Worker Set Fire to Submarine So He Could Leave Early

  • Share
  • Read Later
REUTERS/U.S. Navy/Jim Cleveland/Handout
Jim Cleveland / REUTERS / U.S. Navy / Handout

The USS Miami submarine docked in Portsmouth Naval Shipyard on March 15, 2012.

Most people would simply feign a tummy ache if they wanted to leave work early. Not Casey James Fury, who in a misguided attempt to cut out of work mid-shift, set a nuclear-powered submarine on fire.

The USS Miami was dry-docked in Portsmouth, N.H. for an overhaul when Fury, a civilian painter and sandblaster who was working on the vessel, decided to set fire to it — not once, but two times this summer. He recently confessed to the crime, telling authorities that he set the fires as a way to cope with his anxiety and to get out of work, reports the Associated Press.

(MORE: Navy Radio Signal Might Be Crippling Garage Doors in Connecticut)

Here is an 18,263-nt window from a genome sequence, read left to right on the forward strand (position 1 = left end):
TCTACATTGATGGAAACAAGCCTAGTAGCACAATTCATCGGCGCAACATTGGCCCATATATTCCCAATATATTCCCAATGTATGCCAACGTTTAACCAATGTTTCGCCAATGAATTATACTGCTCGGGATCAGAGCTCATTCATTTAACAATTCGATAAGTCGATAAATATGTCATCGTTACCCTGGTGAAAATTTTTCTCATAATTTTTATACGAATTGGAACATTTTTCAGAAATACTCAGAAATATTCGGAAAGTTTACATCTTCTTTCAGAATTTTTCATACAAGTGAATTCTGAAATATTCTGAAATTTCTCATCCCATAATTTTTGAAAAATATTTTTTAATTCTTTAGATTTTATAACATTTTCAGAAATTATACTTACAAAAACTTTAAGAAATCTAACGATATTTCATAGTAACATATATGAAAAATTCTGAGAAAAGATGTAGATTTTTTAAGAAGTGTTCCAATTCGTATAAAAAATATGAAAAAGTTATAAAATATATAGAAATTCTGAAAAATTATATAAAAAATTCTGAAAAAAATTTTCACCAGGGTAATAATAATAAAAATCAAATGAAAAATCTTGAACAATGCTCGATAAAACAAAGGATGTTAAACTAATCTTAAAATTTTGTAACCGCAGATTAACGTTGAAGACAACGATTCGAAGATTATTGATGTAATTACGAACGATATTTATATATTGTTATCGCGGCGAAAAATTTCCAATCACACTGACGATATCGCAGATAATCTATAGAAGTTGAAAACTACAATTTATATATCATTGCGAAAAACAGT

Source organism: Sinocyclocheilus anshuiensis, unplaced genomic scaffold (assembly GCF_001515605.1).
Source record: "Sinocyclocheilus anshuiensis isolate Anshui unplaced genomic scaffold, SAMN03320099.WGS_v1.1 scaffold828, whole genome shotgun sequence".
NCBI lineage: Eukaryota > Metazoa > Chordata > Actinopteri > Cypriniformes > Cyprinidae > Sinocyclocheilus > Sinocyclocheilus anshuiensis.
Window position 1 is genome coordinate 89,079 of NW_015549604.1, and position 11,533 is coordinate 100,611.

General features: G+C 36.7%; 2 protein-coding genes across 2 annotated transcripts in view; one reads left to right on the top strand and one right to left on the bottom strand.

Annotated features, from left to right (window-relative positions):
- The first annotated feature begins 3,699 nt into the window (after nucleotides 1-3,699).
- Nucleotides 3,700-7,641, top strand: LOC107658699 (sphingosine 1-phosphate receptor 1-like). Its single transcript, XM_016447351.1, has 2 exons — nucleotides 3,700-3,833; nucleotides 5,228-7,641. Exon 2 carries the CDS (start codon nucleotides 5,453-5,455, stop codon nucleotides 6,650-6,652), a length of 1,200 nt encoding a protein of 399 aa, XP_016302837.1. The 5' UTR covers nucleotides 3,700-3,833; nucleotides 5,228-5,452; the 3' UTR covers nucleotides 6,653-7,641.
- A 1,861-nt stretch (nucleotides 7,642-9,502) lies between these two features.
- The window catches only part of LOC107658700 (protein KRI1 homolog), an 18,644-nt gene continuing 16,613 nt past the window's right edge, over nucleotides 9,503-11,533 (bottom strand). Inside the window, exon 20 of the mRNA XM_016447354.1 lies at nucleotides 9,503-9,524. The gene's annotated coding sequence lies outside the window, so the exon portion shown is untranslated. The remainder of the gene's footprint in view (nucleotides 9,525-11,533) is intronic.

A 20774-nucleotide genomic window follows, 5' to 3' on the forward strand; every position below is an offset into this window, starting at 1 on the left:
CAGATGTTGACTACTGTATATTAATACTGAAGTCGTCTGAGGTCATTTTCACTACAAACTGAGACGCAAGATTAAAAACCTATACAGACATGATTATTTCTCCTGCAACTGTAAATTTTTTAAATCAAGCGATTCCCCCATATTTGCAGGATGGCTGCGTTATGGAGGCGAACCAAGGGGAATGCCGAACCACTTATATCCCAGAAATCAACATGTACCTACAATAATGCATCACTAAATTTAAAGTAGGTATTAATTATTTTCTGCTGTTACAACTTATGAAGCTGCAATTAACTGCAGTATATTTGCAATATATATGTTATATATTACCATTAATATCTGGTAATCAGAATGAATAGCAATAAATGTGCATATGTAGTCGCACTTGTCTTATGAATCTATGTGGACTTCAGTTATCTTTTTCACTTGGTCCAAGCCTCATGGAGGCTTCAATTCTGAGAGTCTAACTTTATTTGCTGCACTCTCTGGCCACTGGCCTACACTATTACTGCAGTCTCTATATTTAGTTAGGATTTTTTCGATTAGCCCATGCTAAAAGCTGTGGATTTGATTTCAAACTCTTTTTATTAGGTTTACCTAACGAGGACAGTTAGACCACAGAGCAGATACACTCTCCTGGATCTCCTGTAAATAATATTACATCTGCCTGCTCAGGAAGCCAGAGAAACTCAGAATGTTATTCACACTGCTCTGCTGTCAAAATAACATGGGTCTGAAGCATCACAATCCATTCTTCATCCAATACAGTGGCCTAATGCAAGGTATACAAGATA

On May 24, he set fire to some rags on a bunk bed in an effort to alleviate his stress. The resulting conflagration took 12 hours to extinguish and caused $400 million in damages. Navy officials initially thought it had been sparked by a vacuum cleaner.

Fury (a rather apt name, we think, given his hot-headed emotions) set the second fire on June 16, after a heated text message exchange with his ex-girlfriend piqued his anxiety. He later told authorities that he wanted to leave work early, presumably to deal with his fragile psychological state, so he lit some alcohol wipes on fire outside the submarine. No one was injured in the second fire.

He could face life in prison if convicted for the two counts of arson.

MORE: Inside Seized Drug-Smuggling Submarines